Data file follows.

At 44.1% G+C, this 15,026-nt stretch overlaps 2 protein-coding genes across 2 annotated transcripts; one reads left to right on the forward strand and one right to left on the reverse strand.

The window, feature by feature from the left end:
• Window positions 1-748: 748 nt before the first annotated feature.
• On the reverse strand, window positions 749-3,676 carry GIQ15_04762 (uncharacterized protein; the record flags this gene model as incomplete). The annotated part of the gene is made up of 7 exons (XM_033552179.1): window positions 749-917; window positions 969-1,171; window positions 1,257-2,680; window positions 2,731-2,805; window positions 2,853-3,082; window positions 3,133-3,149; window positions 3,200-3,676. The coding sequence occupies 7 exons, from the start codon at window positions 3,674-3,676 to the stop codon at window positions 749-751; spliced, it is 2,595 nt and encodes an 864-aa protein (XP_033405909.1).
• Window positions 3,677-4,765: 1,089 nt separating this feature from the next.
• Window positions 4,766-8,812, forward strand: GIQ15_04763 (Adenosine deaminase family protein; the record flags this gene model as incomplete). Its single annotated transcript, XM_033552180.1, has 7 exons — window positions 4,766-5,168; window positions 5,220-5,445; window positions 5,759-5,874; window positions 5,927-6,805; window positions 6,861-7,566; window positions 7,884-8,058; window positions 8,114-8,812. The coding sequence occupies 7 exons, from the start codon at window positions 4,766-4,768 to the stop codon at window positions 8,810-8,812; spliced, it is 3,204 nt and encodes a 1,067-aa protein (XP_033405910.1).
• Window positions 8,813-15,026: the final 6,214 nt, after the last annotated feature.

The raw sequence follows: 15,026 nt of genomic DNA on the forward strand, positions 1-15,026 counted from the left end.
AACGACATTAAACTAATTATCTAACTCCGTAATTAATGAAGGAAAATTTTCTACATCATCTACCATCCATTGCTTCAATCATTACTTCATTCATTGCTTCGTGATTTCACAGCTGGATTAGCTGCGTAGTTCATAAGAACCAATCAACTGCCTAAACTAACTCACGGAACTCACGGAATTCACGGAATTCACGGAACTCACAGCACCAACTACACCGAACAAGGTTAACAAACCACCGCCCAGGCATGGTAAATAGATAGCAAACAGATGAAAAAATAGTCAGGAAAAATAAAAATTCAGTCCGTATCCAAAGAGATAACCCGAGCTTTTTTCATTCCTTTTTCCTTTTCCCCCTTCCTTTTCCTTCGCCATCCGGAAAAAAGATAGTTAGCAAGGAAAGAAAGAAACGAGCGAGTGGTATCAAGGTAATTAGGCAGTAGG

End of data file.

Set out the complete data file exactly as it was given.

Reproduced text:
At 44.1% G+C, this 15,026-nt stretch overlaps 2 protein-coding genes across 2 annotated transcripts; one reads left to right on the forward strand and one right to left on the reverse strand.

The window, feature by feature from the left end:
• Window positions 1-748: 748 nt before the first annotated feature.
• On the reverse strand, window positions 749-3,676 carry GIQ15_04762 (uncharacterized protein; the record flags this gene model as incomplete). The annotated part of the gene is made up of 7 exons (XM_033552179.1): window positions 749-917; window positions 969-1,171; window positions 1,257-2,680; window positions 2,731-2,805; window positions 2,853-3,082; window positions 3,133-3,149; window positions 3,200-3,676. The coding sequence occupies 7 exons, from the start codon at window positions 3,674-3,676 to the stop codon at window positions 749-751; spliced, it is 2,595 nt and encodes an 864-aa protein (XP_033405909.1).
• Window positions 3,677-4,765: 1,089 nt separating this feature from the next.
• Window positions 4,766-8,812, forward strand: GIQ15_04763 (Adenosine deaminase family protein; the record flags this gene model as incomplete). Its single annotated transcript, XM_033552180.1, has 7 exons — window positions 4,766-5,168; window positions 5,220-5,445; window positions 5,759-5,874; window positions 5,927-6,805; window positions 6,861-7,566; window positions 7,884-8,058; window positions 8,114-8,812. The coding sequence occupies 7 exons, from the start codon at window positions 4,766-4,768 to the stop codon at window positions 8,810-8,812; spliced, it is 3,204 nt and encodes a 1,067-aa protein (XP_033405910.1).
• Window positions 8,813-15,026: the final 6,214 nt, after the last annotated feature.

The raw sequence follows: 15,026 nt of genomic DNA on the forward strand, positions 1-15,026 counted from the left end.
AACGACATTAAACTAATTATCTAACTCCGTAATTAATGAAGGAAAATTTTCTACATCATCTACCATCCATTGCTTCAATCATTACTTCATTCATTGCTTCGTGATTTCACAGCTGGATTAGCTGCGTAGTTCATAAGAACCAATCAACTGCCTAAACTAACTCACGGAACTCACGGAATTCACGGAATTCACGGAACTCACAGCACCAACTACACCGAACAAGGTTAACAAACCACCGCCCAGGCATGGTAAATAGATAGCAAACAGATGAAAAAATAGTCAGGAAAAATAAAAATTCAGTCCGTATCCAAAGAGATAACCCGAGCTTTTTTCATTCCTTTTTCCTTTTCCCCCTTCCTTTTCCTTCGCCATCCGGAAAAAAGATAGTTAGCAAGGAAAGAAAGAAACGAGCGAGTGGTATCAAGGTAATTAGGCAGTAGG